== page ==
Florida Senator Linda Stewart is eager to help implement a year-round school pilot program.
The Florida Department of Education will accept five applications from schools across the state.
The program begins in the 2024 – 2025 school year for grades K-5.
It will still be a 180-day school year, but districts will be trading long summer vacations for multiple vacations throughout the year.
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Senator Stewart noted that some parents immediately objected.
“People don’t understand: It’s voluntary, and your school may never have it,” Stewart said.
Stewart thinks it could help students better retain what they learned in school.
“This is to bring people up to speed, so they don’t have that brain drain in the summer,” Stewart said.
She said the program will help determine if year-round school could help combat learning loss, especially as students lost a lot of time in the classroom during the COVID-19 pandemic.
“If we don’t have an alternative for some of these kids, they will be left behind. They won’t catch up,” Stewart said.
Some Florida schools tried year-round education in the 1990s, but reverted to traditional learning soon after.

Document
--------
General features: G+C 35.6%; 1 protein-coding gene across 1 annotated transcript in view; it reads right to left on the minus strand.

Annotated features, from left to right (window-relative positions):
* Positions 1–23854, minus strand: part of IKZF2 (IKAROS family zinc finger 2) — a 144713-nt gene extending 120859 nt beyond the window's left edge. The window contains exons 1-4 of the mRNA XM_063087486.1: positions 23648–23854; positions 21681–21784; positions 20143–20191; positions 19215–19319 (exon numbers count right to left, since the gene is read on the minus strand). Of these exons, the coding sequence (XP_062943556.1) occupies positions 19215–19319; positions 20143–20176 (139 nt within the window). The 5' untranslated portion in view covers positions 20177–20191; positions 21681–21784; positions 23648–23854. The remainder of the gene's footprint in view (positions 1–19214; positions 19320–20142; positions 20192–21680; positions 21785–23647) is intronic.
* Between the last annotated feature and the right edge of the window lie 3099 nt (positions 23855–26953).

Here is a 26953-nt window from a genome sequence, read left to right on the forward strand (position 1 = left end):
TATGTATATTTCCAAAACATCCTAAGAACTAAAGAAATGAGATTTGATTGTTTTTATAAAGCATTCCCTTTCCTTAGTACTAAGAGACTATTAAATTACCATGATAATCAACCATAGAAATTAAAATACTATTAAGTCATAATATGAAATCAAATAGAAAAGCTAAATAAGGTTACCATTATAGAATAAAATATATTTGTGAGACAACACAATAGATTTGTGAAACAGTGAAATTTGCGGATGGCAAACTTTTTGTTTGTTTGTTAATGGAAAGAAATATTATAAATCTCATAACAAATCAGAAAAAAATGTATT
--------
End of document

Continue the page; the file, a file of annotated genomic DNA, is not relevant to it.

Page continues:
Dr. Charles Ballinger is the Executive Director Emeritus of the National Association for Year-round Education.
Remember when Florida schools first tried the modified calendar.
Ballinger said that select schools used the multi-track system, meaning some students were on vacation while others were in class and vice versa. He said that schools used this method to combat overcrowding.
Although this time it may be a different approach, he still supports the measure.
“Understand first and foremost that the primary purpose of schools is to help students learn as much as they can to achieve as high as they can,” Ballinger said.
He said a long summer break makes students forget what they’ve learned when the next semester rolls around.
“Most students (benefit) from shorter and more frequent vacations,” Ballinger said.
News 6 conducted a survey asking parents if they would prefer full-year school or traditional school.
The results show that 76% prefer traditional education and 26% want to try education throughout the year.
Some parents are against the idea because they want to take their children on vacation or enroll them in summer activities, such as sports teams.
“Give the idea a chance,” Ballinger said.
State education leaders will use the coming year to coordinate after-school programs, transportation and lunch for students attending participating schools.
As for teachers, Ballinger said a number of teachers are open to the idea of taking more frequent breaks and being paid throughout the year.
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